12 Books. 12 Teas: #03

“I travel not to go anywhere, but to go. I travel for travel’s sake. The great affair is to move.”  ― Robert Louis Stevenson,

For those of you that wander but are not lost, the quote above will reasonate deeply. A life without travel is much like a life without tea: tragic. Being a self-professed “flâneur” the idea of travel for travel sake are words to live by. Though the goal is to arrive at ones destination, it is the act of getting there that is part of the fun. And even when we do arrive at our chosen destination, we realize that each day offers its own micro-journey by the mere act of exploring. This applies to one who just travels their own city too, for it’s the act of moving through life and being present that matters.

If you look it up flâneur in the dictionary it will say: “An idler or lounger; from flâner “saunter, lounge” but indeed it is much more than that:

“It was French Poet Baudelaire who identified the flâneur in his essay The Painter of Modern Life (1863) as the dilettante observer. The flâneur carried a set of rich associations: the man of leisure, the idler, the urban explorer, the connoisseur of the street. Such a figure can be seen featured in may impressionist paintings.”

An even more profound explanation into understanding flâneur might be: “—the stroller, the passionate wanderer emblematic of nineteenth-century French literary culture—has always been essentially timeless; he removes himself from the world while he stands astride its heart.

How utterly delicious. As we take a first step into March let us work to make the goal to just enjoy the ride. Whatever that ride might be or wherever it might take us. Because there is value in even just that.

Sounds simple enough, but maybe not so easy living in a digital world. Thankfully we have books. And we have tea. And we have mobility, maybe a car, maybe access to a train, and maybe even the good fortune to be able to board a plane and just travel for travels sake to basically just enjoy the ride. And if you can’t do any of that, just walk… and see what crosses your path.

This brings us to this months choice for our third Book and Tea pairing. Though the book is is a few years old (2007), the tea is even older!

March 2019
• Book 3: Breakfast with Buddha
• Tea 3: Genmai Cha

Roland Merullo is an American author originally from Massachusetts. You can read a bit more about him and his novels by visiting his website. One of my favorite quotes of his which seems to aptly reveal much of who he is and why he writes what he does is this: “The problem for me is that I’m interested in everything and everybody.”  Many of his books work to explore questions like “What are we doing here on this spinning ball of stone?” and “What might await us after our time here is finished?”

Breakfast with Buddha

516i9qAnHeL._SX331_BO1,204,203,200_“When Otto Ringling, a husband, father, and editor, departs on a cross-country drive from his home in a New York City suburb to the North Dakota farmhouse in which he grew up, he is a man on a no-nonsense mission: to settle the estate of his recently deceased parents. However, when his flaky sister convinces him to give a ride to her guru, a crimson-robed Skovordinian monk, Otto knows there will be a few bumps in the road.  As they venture across America, Otto and the affable, wise, irritating, and inscrutable holy man engage in a battle of wits and wisdom. Otto, a born skeptic, sees his unwanted passenger as a challenge: a man who assumes the knowledge of the ages yet walks a mortal’s path.”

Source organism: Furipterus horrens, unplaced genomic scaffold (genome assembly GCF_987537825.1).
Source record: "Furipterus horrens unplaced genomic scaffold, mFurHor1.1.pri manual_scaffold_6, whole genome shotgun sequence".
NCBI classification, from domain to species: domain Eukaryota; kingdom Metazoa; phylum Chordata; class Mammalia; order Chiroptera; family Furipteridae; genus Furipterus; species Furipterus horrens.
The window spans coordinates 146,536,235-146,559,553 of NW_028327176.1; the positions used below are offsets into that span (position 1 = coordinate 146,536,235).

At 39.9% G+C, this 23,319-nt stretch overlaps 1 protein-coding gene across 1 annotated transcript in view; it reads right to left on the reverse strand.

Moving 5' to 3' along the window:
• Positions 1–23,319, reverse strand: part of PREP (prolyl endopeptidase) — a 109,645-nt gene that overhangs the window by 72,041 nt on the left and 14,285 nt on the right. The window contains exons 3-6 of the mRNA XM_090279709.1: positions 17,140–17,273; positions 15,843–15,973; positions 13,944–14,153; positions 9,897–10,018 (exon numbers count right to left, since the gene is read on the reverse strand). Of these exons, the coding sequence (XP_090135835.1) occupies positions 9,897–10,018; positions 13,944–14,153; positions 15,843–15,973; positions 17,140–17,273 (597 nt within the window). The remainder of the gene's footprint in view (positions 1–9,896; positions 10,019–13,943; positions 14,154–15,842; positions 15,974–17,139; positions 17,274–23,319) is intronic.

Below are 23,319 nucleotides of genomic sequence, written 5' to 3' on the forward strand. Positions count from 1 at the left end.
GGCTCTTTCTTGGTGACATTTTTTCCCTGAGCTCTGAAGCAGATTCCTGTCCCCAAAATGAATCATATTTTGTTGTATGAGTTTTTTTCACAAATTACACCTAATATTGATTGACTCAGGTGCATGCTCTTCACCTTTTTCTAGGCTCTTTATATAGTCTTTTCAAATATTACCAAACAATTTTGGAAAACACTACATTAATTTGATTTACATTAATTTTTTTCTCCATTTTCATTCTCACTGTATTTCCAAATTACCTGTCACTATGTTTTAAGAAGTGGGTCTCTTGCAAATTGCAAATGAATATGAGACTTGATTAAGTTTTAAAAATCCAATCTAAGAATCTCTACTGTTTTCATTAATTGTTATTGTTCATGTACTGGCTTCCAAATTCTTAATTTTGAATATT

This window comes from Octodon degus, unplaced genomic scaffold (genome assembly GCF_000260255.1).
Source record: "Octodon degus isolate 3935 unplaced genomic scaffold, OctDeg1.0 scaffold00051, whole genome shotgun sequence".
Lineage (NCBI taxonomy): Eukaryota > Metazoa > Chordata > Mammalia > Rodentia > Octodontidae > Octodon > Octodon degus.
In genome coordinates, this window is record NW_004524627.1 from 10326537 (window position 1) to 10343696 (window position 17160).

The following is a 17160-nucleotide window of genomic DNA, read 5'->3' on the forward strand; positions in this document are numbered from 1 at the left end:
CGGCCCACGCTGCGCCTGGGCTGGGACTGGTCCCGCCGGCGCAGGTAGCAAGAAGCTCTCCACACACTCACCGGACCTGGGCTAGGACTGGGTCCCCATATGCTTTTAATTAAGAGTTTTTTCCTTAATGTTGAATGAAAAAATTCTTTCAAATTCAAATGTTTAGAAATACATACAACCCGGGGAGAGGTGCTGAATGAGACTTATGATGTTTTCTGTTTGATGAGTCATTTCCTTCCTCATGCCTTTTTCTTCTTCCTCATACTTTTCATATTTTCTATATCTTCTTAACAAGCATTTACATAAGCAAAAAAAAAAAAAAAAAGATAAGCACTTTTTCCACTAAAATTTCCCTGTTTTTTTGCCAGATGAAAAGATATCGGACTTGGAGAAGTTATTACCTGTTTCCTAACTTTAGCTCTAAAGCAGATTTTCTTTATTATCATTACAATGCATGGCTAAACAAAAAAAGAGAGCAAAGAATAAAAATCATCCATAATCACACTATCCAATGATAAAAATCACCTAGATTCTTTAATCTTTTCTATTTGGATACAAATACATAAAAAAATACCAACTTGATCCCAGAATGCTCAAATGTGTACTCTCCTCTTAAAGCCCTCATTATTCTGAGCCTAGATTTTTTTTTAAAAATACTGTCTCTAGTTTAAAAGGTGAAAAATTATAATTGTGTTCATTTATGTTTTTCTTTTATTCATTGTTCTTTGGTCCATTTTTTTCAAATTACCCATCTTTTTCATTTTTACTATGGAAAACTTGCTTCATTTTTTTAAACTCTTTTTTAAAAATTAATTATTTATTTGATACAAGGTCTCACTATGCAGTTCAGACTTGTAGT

Genmai Cha
4E982665-5BEB-412C-B156-DE39F7213751 2It wouldn’t be tea without some saga or story attached to it. The legend of Genmai Cha begins with a feudal lord sitting around drinking green tea when his man-servant accidentally spilled rice into his cup. Highly offended, the feudal lord cuts off the servants head. He then decides to taste the tea and discovers that its quite good. So, in honor of the servant, whose name was Genmai, the tea was named Genmaicha.

A more likely explanation is believed to be that Genmai Cha got its origins as a way to extended the life of tea that had gotten old. The story that is told in Japan is that it comes from a folk custom of roasting leftover kagami-mochi, a kind of rice cake that is eaten during the New Year holidays, and putting the roasted mochi into tea.

In any case, this tea is delicious! It offers a weight to green tea that isn’t often associated with it. Its nutty, earthy and yes, rice-y. It almost tastes like having a mini meal sip after sip because it leaves the body satiated with a feeling of fullness.

I hope you decided to join in, find a new book and tea to make you feel joyful and connected. If you don’t already follow us on InstagramFacebook and Twitter, we hope you will and share your thoughts about the book and the tea.

Tag us if you decide to post any photos of you reading the suggested book, drinking the suggested tea and be sure to use the hashtags:


Lastly, please consider purchasing your book(s) from a small local independent bookshops. We have a few of these still left in DC.

March on like a lion!

Happy Reading!
Happy Sipping!
~The Chief Leaf

12 Books. 12 Teas: #03